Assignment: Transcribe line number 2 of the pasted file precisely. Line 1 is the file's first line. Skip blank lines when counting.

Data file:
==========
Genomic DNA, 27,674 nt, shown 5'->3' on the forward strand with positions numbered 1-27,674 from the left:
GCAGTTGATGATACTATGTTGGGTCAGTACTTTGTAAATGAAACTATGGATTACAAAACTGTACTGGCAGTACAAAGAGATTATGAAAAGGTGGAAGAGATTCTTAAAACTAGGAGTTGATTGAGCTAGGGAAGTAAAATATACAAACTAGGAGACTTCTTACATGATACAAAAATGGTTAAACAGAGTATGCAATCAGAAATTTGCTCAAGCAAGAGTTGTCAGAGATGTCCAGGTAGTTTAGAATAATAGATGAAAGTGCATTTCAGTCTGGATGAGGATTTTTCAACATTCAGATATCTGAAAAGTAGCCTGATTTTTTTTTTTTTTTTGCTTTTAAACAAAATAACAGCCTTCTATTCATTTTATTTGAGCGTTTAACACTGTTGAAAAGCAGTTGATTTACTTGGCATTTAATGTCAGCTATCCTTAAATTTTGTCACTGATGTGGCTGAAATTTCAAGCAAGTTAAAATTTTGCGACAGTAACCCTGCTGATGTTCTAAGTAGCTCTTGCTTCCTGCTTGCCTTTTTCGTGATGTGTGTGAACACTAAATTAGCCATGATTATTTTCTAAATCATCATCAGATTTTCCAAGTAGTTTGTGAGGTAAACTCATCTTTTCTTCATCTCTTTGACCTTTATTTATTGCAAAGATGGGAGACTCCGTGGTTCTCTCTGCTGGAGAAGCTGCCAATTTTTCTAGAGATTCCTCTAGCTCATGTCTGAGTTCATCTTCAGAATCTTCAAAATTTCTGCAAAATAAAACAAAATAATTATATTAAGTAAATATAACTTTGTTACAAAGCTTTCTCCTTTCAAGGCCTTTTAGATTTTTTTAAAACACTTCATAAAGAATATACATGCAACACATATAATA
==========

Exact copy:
GCAGTTGATGATACTATGTTGGGTCAGTACTTTGTAAATGAAACTATGGATTACAAAACTGTACTGGCAGTACAAAGAGATTATGAAAAGGTGGAAGAGATTCTTAAAACTAGGAGTTGATTGAGCTAGGGAAGTAAAATATACAAACTAGGAGACTTCTTACATGATACAAAAATGGTTAAACAGAGTATGCAATCAGAAATTTGCTCAAGCAAGAGTTGTCAGAGATGTCCAGGTAGTTTAGAATAATAGATGAAAGTGCATTTCAGTCTGGATGAGGATTTTTCAACATTCAGATATCTGAAAAGTAGCCTGATTTTTTTTTTTTTTTTGCTTTTAAACAAAATAACAGCCTTCTATTCATTTTATTTGAGCGTTTAACACTGTTGAAAAGCAGTTGATTTACTTGGCATTTAATGTCAGCTATCCTTAAATTTTGTCACTGATGTGGCTGAAATTTCAAGCAAGTTAAAATTTTGCGACAGTAACCCTGCTGATGTTCTAAGTAGCTCTTGCTTCCTGCTTGCCTTTTTCGTGATGTGTGTGAACACTAAATTAGCCATGATTATTTTCTAAATCATCATCAGATTTTCCAAGTAGTTTGTGAGGTAAACTCATCTTTTCTTCATCTCTTTGACCTTTATTTATTGCAAAGATGGGAGACTCCGTGGTTCTCTCTGCTGGAGAAGCTGCCAATTTTTCTAGAGATTCCTCTAGCTCATGTCTGAGTTCATCTTCAGAATCTTCAAAATTTCTGCAAAATAAAACAAAATAATTATATTAAGTAAATATAACTTTGTTACAAAGCTTTCTCCTTTCAAGGCCTTTTAGATTTTTTTAAAACACTTCATAAAGAATATACATGCAACACATATAATA